Ashara guest house

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The Ashara guest house was an al Qaeda guest house located in "Kart-E-Parwan district of Kabul, Afghanistan" [sic].[1] The house was reported to have been managed by Abdul Hadi al-Iraqi—widely described as al Qaeda's third in command, with the assistance of Abdul Zahir, the tenth Guantanamo captive to face charges before a Guantanamo military commission.[citation needed] The house was reported to have been jointly financed by al Qaeda and the Taliban Defense Ministry.[2][3] In addition to serving as Abdul Hadi's headquarters for paying his network, it is reported that the graduates of al Qaeda's Afghan training camps were billeted there, prior to their assignments.[citation needed]

The house was also known as the "Number Ten Safe House".[4][5] It was capable of housing 25-50 occupants.[6]

Guantanamo captives Mohammed Ahmed Said Haidel, Hail Aziz Ahmad al Maythal, Omar Khalifa Mohammed Abu Bakr, Mohammed Ali Abdullah Bwazir, Omar Deghayes and Zuhail Abdo Anam Said Al Sharabi had their continued detention justified, in part, by allegations they had stayed at the guest house.[2][3][4][5][7][8][9][10]

References[edit]

  1. ^ "USA v Abdul Zahir". Department of Defense. 2006-01-20. Archived from the original on 28 February 2010. Retrieved 2010-02-20. 
  2. ^ a b OARDEC (2007-06-12). "Unclassified Summary of Evidence for Administrative Review Board in the case of Mohammed Mohammed Ahmen Said". United States Department of Defense. Retrieved 2010-02-20. "A source stated the Ashara Guest House was run by a senior al Qaida member, received funding from the Taliban Defense Ministry and al Qaida headquarters in Afghanistan, and acted as a transition point for Arabs going to and coming from either the training camps or front line areas.”" 
  3. ^ a b OARDEC (2007-12-19). "Unclassified Summary of Evidence for Administrative Review Board in the case of Mahjoub, Omar Khalifa Mohammed Abu Bakr". United States Department of Defense. Retrieved 2010-02-20. "The Ashara guest house received fimding from the Taliban and al Qaida." 
  4. ^ a b OARDEC (2006-10-29). "Unclassified Summary of Evidence for Administrative Review Board in the case of Al Maythal, Hail Aziz Ahmad". United States Department of Defense. Retrieved 2010-02-20. "A source stated the Number Ten Safe House is also known as the Ashara Guest House that was used by people going back and forth from the front lines. A source stated the Ashara safe house was in Kabul, Afghanistan and was owned and operated by al Qaida."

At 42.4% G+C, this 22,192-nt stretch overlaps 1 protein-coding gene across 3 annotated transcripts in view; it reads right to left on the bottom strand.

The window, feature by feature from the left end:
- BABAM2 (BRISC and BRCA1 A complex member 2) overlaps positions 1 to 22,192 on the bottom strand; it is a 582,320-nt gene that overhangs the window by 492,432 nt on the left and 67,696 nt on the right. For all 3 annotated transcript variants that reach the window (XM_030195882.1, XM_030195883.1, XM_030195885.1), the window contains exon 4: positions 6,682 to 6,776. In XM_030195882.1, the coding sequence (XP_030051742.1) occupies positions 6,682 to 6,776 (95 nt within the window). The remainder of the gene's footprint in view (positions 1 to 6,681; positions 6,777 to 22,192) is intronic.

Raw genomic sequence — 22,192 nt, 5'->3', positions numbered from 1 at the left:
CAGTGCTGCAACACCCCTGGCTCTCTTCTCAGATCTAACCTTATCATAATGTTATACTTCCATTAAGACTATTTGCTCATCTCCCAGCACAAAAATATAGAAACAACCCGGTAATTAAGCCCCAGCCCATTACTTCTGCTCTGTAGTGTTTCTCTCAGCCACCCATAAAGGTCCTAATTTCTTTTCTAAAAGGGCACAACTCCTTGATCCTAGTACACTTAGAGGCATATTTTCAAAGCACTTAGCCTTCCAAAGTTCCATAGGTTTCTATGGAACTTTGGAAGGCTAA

5. ^ a b OARDEC (2007-12-06). "Unclassified Summary of Evidence for Administrative Review Board in the case of Al-Maythal, Hail Aziz Ahmad". United States Department of Defense. Retrieved 2010-02-20. 
  6. ^ OARDEC (2007-07-31). "Unclassified Summary of Evidence for Administrative Review Board in the case of Mohammed Ali Fowza". United States Department of Defense. Retrieved 2010-02-16. "The Ashara guest house was located in the Karta Par Wan area of Kabul, Afghanistan. A senior al Qaida member personally ran this guest house. This house acted as a transition point for Arabs going to and coming from training camps or frontline areas. The house could hold between 20 to 50 personnel . A guard was required to keep a log of all visitors to the house." 
  7. ^ OARDEC (2005-10-06). "Unclassified Summary of Evidence for Administrative Review Board in the case of Al Sharabi, Zuhail Abdo Anam Said". United States Department of Defense. Retrieved 2010-02-20. "The detainee was identified as being at the Ashara guesthouse and closely associated with the individual in charge of the Ashara guesthouse and who also commanded on the front lines." 
  8. ^ OARDEC (8 August 2006). "Unclassified Summary of Evidence for Administrative Review Board in the case of Deghayes, Omar Amer". United States Department of Defense. pp. 95–97. Archived from the original on 14 December 2007. Retrieved 2008-01-01. "A source stated that the Ashara guest house was owned by al Qaida and used by al Qaida members from Saudi Arabia, Yemen, Iraq, and Libya." 
  9. ^ OARDEC (25 October 2005). "Unclassified Summary of Evidence for Administrative Review Board in the case of Al Sharabi, Zuhail Abdo Anam Said". United States Department of Defense. pp. 21–23. Archived from the original on 3 December 2007. Retrieved 2007-11-09. 
  10. ^ OARDEC (12 October 2006). "Unclassified Summary of Evidence for Administrative Review Board in the case of Said, Zohair Mohammed". United States Department of Defense. pp. 63–65. Archived from the original on 3 December 2007. Retrieved 2007-11-09.